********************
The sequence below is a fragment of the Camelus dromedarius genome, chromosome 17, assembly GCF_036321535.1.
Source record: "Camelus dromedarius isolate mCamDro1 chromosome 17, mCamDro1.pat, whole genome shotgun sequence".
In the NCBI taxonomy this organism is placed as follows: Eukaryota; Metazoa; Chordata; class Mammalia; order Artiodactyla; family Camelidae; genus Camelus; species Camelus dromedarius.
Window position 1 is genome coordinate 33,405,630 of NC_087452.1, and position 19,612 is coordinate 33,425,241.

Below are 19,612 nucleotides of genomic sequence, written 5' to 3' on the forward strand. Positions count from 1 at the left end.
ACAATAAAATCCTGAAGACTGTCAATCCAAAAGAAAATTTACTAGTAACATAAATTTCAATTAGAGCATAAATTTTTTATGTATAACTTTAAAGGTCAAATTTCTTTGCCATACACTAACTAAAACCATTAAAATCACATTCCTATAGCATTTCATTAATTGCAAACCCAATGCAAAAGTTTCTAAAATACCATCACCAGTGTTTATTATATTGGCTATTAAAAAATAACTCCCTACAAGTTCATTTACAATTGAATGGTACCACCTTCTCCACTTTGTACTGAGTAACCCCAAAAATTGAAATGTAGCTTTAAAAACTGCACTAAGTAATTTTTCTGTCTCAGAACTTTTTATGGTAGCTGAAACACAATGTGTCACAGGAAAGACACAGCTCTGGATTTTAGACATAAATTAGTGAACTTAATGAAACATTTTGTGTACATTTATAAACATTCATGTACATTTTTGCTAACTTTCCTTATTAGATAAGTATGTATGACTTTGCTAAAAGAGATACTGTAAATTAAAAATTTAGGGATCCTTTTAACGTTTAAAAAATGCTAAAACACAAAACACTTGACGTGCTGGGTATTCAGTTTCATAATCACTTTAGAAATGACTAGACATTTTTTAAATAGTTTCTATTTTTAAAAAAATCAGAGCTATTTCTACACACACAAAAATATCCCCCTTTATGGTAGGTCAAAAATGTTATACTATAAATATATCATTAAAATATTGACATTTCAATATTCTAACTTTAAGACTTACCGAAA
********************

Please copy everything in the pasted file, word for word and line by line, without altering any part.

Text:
The sequence below is a fragment of the Camelus dromedarius genome, chromosome 17, assembly GCF_036321535.1.
Source record: "Camelus dromedarius isolate mCamDro1 chromosome 17, mCamDro1.pat, whole genome shotgun sequence".
In the NCBI taxonomy this organism is placed as follows: Eukaryota; Metazoa; Chordata; class Mammalia; order Artiodactyla; family Camelidae; genus Camelus; species Camelus dromedarius.
Window position 1 is genome coordinate 33,405,630 of NC_087452.1, and position 19,612 is coordinate 33,425,241.

Below are 19,612 nucleotides of genomic sequence, written 5' to 3' on the forward strand. Positions count from 1 at the left end.
ACAATAAAATCCTGAAGACTGTCAATCCAAAAGAAAATTTACTAGTAACATAAATTTCAATTAGAGCATAAATTTTTTATGTATAACTTTAAAGGTCAAATTTCTTTGCCATACACTAACTAAAACCATTAAAATCACATTCCTATAGCATTTCATTAATTGCAAACCCAATGCAAAAGTTTCTAAAATACCATCACCAGTGTTTATTATATTGGCTATTAAAAAATAACTCCCTACAAGTTCATTTACAATTGAATGGTACCACCTTCTCCACTTTGTACTGAGTAACCCCAAAAATTGAAATGTAGCTTTAAAAACTGCACTAAGTAATTTTTCTGTCTCAGAACTTTTTATGGTAGCTGAAACACAATGTGTCACAGGAAAGACACAGCTCTGGATTTTAGACATAAATTAGTGAACTTAATGAAACATTTTGTGTACATTTATAAACATTCATGTACATTTTTGCTAACTTTCCTTATTAGATAAGTATGTATGACTTTGCTAAAAGAGATACTGTAAATTAAAAATTTAGGGATCCTTTTAACGTTTAAAAAATGCTAAAACACAAAACACTTGACGTGCTGGGTATTCAGTTTCATAATCACTTTAGAAATGACTAGACATTTTTTAAATAGTTTCTATTTTTAAAAAAATCAGAGCTATTTCTACACACACAAAAATATCCCCCTTTATGGTAGGTCAAAAATGTTATACTATAAATATATCATTAAAATATTGACATTTCAATATTCTAACTTTAAGACTTACCGAAA